A small synagogue in Chelm was built in the years 1912-1914 from donations of the Jewish population. The brick building was built on a rectangular plan. There was a one-story prayer room and multi-story porches with a women’s gallery and vestibule. Inside the synagogue there are four cast-iron posts that outline a place for the bimah. On the front elevation, an asymmetrically situated entrance with an oculus and the Decalogue is visible. Characteristic elements for the synagogue are semicircular windows. Near the synagogue, the rabbi’s house remains as it has been preserved. It was built in 1914. Currently, it is a dwelling house. The synagogue is situated on the corner of Kopernika and Krzywa Streets.
During the Second World War, the German army partly burnt down a synagogue. In 1955, part of the building was rebuilt and it was used as a flour warehouse. In that time, a few rooms were occupied by a Jewish family, who turned it into a prayer chamber. In 1984, the building was owned by the Polish Federation of Engineering Associations (NOT). During the years 1984-1987, the Social Committee of Building renovated the synagogue. In June 2004, the Polish Federation of Engineering Associations decided to sell the building with the encouragement of other Jewish Religious Districts with a seat in Warsaw. Finally it was bought by a private entrepreneur.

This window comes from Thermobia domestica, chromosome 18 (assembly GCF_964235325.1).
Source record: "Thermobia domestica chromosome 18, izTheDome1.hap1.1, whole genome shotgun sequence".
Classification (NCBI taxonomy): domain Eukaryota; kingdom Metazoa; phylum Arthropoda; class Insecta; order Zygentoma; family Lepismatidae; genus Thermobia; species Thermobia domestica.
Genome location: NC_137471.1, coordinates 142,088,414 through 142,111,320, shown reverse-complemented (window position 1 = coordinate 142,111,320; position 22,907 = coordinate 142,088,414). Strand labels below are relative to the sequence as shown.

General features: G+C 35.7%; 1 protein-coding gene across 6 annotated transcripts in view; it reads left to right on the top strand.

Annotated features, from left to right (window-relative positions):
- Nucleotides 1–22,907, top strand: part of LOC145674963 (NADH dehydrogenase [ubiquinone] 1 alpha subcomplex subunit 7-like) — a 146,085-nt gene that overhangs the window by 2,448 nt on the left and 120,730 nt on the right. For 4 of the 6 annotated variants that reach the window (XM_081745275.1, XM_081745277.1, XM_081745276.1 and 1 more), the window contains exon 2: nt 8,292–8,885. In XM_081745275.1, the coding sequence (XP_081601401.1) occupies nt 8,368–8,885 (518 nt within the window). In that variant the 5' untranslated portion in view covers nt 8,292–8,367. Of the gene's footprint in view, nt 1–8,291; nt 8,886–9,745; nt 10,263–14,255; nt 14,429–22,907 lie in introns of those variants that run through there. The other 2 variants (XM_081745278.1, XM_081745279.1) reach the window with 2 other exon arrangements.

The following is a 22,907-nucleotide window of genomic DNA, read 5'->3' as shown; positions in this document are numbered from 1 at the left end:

The new purchaser did not reveal his name for some time. A local newspaper advertised organizing weeding parties in the synagogue. On the 1st of April 2006, the building’s owner put on the front wall of the building a wooden beam with the inscription „McKenzie Saloon”. Inside the synagogue there were colt’s replicas, cowboys hats and photos of Indian chiefs. This provoked a protest of Jewish communities in Poland and abroad. The committee of Chelm in Israel, which gathers former inhabitants of Chelm, submitted a letter to the then mayor of Chelm - Krzysztof Grabarczyk. Despite criticism expressed by the Heritage Conservator , the former synggogue is now housing a restaurant and weddings are organized there. In Chelm’s Tourist Information Center there is a plaque financed by the European Union, which describes the history of the synagogue. The plaque was to be part of a Chelm monuments tourist trail but the owner of the building of the former synagogue does not permit it to be displayed.